When it comes to the efficacy of learning, other than course content and instructional design elements, what matters a lot is learner motivation. Well, you cannot control the learners’ motivation but you can influence their levels of motivation for sure. You can either motivate the learners to learn or entirely kill their interest. As a learning experience designer, your influence is unlikely to be neutral.
In this article, we will look at motivational design and specifically the ARCS model of motivational design.
What is Motivation?
“Motivation refers broadly to what people desire, what they choose to do, and what they commit to do” (Keller, 2009). Philosophers have been pondering over the exact definition of motivation since ancient times. However, documented research exists only for a few hundred years. There are numerous theories that attempt to explain motivation and its attributes. Keller (2009) groups them into four categories.
The first one explores motivation through human physiology, genetics, and neurology. The second takes into consideration behavioral approaches, such as operant and classical conditioning, incentive motivation, and environmental influences. The third group delves into cognitive, attributional, and competence theories. The fourth group focuses on studies of emotion and affect.
Such categorization is useful for organizing and demarcating areas for research, but they keep researchers confined to a category and prove to be a hurdle when it comes to developing a holistic theory of motivation.
What is Motivational Design?
Motivational design, as shown in Figure 1, does not occur in isolation from other influences like instructional design and the learning environment design.
Figure 1. Motivational Design as a Subset of Instructional and Learning Environment Design (Keller, 2009)
According to Keller (2009), “Motivational design aims to enable the dream of educators, other behavioral change agents, and managers of human performance to stimulate and sustain people’s efforts to make positive changes in their lives.” From a learning experience designer’s perspective, “Motivational design is concerned with connecting instruction to the goals of learners, providing stimulation and appropriate levels of challenge, and influencing how the learners will feel following successful goal accomplishment, or even following failure” (Keller, 2009).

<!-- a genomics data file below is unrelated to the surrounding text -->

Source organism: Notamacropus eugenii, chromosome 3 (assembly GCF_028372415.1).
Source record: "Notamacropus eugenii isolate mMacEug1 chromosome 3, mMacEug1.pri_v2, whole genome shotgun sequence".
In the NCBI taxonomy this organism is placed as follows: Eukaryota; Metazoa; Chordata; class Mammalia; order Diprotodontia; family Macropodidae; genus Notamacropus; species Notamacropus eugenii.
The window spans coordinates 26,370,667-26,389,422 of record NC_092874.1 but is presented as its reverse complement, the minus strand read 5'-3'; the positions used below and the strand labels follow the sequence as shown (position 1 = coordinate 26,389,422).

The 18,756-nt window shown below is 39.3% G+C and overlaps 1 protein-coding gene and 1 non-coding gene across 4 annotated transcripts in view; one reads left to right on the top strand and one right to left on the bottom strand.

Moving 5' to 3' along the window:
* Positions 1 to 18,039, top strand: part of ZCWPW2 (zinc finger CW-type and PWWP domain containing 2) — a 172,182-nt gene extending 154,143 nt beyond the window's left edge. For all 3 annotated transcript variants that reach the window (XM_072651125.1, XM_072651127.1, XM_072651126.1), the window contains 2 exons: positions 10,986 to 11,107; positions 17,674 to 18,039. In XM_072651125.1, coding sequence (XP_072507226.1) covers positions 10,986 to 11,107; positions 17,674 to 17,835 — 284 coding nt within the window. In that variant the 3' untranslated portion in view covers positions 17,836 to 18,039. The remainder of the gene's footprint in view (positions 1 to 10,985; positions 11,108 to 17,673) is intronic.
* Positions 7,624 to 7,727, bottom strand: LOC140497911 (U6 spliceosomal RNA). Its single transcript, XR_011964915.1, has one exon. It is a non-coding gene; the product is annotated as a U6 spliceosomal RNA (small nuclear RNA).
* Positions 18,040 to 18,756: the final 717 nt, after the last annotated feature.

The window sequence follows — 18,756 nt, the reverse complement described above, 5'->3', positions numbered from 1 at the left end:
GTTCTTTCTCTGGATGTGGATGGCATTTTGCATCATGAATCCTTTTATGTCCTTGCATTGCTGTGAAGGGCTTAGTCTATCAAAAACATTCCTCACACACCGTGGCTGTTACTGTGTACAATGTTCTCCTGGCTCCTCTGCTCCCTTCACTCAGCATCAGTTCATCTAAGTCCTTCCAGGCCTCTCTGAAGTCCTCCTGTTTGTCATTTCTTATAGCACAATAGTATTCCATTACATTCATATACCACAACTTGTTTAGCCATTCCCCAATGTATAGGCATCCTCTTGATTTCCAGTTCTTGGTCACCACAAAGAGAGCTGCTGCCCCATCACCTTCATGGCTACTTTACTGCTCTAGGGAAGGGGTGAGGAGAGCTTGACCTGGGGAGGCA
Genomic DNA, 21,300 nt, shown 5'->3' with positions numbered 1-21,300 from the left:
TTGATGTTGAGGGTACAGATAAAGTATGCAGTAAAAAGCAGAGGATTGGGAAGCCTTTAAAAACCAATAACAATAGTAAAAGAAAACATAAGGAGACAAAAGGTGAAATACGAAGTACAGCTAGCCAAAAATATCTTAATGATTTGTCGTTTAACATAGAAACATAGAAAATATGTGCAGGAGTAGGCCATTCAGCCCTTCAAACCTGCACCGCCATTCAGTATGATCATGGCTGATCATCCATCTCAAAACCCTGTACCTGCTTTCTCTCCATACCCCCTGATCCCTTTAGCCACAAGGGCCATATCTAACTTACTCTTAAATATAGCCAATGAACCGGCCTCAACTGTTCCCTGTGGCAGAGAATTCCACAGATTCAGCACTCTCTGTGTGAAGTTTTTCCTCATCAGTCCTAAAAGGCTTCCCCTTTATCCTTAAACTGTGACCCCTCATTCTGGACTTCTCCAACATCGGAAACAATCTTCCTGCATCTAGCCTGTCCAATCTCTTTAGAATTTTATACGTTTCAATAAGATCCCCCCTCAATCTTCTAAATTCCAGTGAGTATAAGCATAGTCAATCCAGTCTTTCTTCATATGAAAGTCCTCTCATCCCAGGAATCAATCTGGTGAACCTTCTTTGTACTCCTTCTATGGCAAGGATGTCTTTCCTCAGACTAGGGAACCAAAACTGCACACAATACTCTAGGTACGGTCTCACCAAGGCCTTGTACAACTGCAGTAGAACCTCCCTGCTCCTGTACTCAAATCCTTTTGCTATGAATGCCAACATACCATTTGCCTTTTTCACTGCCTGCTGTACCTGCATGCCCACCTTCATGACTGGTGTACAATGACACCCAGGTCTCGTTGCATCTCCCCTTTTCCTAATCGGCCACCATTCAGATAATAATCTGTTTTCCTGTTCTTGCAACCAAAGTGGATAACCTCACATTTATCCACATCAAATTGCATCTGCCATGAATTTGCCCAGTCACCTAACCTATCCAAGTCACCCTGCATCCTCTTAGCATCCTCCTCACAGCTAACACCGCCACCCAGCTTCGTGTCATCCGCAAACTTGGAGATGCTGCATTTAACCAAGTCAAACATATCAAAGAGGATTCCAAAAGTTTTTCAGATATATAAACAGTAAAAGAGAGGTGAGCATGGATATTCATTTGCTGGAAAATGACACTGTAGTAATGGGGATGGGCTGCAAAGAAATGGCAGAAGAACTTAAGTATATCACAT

The ARCS Model of Motivational Design
ARCS is an acronym for Attention, Relevance, Confidence, and Satisfaction. Each of these components can be easily explained with a question. You can see the questions alongside the definitions in Figure 2.
Figure 2. ARCS Model Categories, Definitions, and Process Questions (Keller, 2009)
In a learning context, attention has more to do with managing and directing learner attention. However, before managing or directing attention, it has to be acquired, which happens in the domain of motivation.
“Why do I have to study this?”; “Will I ever use this in real life?” – Haven’t we all had such questions back in school? After motivation is acquired, it is necessary for the learners to feel connected to the learning and find it relevant to their personal and professional goals.
Simply being motivated to learn and finding the topic relevant might not help your learners if they are underconfident or overconfident about a topic. They might have preconceived notions about certain topics that deter them from learning them effectively, or on the contrary, they might feel that they know everything about it already.
When the first three motivational goals are achieved, learners will be motivated to learn. To ensure continuous learning, learners must have a sense of satisfaction with the process or outcome of learning.
To conclude, the four components of the ARCS model give us the major factors that influence a learner’s motivation to learn. While designing or preparing to deliver a course, Keller suggests that we ask these two questions:
- What will you do to make the instruction valuable and stimulating for your learners?
- How will you help your learners succeed and feel that they were responsible for their success?
If you’re looking forward to designing and develop effective learning experiences, we at Tesseract Learning can help you do that. You can share your ideas with our Instructional Design strategists, who are the experts in the field, and they will work with you to bring your ideas to life.
For more information on how we can work with you in implementing digital learning solutions, contact us or write to me at firstname.lastname@example.org.
Keller, John M. (2009). Motivational Design for Learning and Performance: The ARCS Model Approach.Springer Science + Business Media, New York, USA.